In Brief

European Commission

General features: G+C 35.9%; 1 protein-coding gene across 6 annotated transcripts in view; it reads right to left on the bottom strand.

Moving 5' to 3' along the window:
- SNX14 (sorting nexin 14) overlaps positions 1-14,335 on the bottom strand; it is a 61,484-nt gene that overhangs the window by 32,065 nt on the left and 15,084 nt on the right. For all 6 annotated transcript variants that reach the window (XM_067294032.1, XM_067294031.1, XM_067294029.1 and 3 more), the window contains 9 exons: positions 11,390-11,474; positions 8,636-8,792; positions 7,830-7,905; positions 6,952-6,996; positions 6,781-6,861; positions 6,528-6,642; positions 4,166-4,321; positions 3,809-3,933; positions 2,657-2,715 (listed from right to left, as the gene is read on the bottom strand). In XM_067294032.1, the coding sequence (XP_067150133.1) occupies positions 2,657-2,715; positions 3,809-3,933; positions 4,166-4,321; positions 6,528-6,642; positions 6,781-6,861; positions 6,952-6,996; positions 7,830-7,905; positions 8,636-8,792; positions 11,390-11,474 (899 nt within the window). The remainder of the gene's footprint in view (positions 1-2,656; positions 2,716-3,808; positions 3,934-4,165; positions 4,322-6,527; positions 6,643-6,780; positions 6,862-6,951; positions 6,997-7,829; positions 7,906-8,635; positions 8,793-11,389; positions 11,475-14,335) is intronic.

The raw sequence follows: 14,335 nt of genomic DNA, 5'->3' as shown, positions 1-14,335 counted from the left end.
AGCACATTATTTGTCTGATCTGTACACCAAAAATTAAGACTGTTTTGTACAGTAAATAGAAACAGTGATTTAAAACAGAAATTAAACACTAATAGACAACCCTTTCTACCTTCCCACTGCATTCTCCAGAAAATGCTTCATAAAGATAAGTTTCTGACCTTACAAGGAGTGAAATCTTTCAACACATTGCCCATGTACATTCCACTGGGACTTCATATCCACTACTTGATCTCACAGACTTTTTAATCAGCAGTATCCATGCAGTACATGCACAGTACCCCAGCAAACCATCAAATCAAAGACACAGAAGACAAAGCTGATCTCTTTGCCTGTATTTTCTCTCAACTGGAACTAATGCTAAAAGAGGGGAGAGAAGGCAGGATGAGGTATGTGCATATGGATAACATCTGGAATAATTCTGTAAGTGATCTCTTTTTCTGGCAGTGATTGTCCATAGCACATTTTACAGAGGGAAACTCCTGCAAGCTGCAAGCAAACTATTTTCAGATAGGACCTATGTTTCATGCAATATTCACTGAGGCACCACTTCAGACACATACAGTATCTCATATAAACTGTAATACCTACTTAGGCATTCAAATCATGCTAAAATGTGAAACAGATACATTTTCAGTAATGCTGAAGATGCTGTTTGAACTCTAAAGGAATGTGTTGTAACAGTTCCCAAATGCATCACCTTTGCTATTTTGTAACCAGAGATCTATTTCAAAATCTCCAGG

Athens to send a woman to succeed Dimas in Brussels Stavros Dimas's tenure as Greece's European environment commisioner is due to come to an end, the government confirmed yesterday. Alternate Foreign Minister Dimitris Droutsas said that Greece would be sending a woman to represent the country on the European Commission. Droutsas indicated that European Commissioner Jose Manuel Barroso has expressed a desire for more women to be part of his Commission. So far, 17 of the 27 members of the European Union have named their candidates, none of which are women. Barroso apparently wants at least seven women as part of the Commission. Droutsas suggested that the Greek commissioner would be given a «serious» portfolio but no details were given. AIDS CASES Infections up by 20 percent Medics in Thessaloniki yesterday reported a 20 percent increase in cases of people diagnosed with AIDS in the last three years in Greece, noting that the cases related mostly to heterosexual men although there was also a slight increase in women contracting the disease. According to experts attending the 21st annual Panhellenic conference on AIDS, a total of 9,229 people in Greece either carry the HIV virus that causes AIDS or have full-blown AIDS, according to statistics released last October. Hotel deaths A new probe was launched yesterday into the death of two guests over 24 hours at a hotel in Thessaloniki earlier this month from suspected carbon monoxide poisoning. Prosecutor Giorgos Bombolis wants to establish whether an engineer who visited the hotel after the first death had been negligent in not closing it down and as a result may have been guilty of the second guest's manslaughter. Cyprus talks Cyprus President Dimitris Christofias and Turkish-Cypriot leader Mehmet Ali Talat yesterday resumed their face-to-face peace talks, discussing the thorny issue of territory. The two leaders are to meet again on November 20. United Nations Secretary-General Ban Ki-moon earlier this month pushed the two community leaders to seek the necessary compromises to reach a settlement to the talks, launched just over a year ago. Council charges Athens Mayor Nikitas Kaklamanis yesterday announced a freeze on council charges in what he described as a bid to help citizens and businessmen who are struggling due to the impact of the financial crisis. The measure will apply to 520,000 households who also benefited from a charge freeze last year. An additional measure will be extended to 100,000 traders who will see no increase in their electricity bills. Families with four children of more will benefit from an exemption from municipal cleaning and lighting fees. Parliament transparency In keeping with the government's bid for greater transparency, Parliament said yesterday that from now on it will publish on its website any tenders for the supply of equipment or services. Parliament began this new practice yesterday by announcing that it was inviting bids from companies to supply it with 75 computers.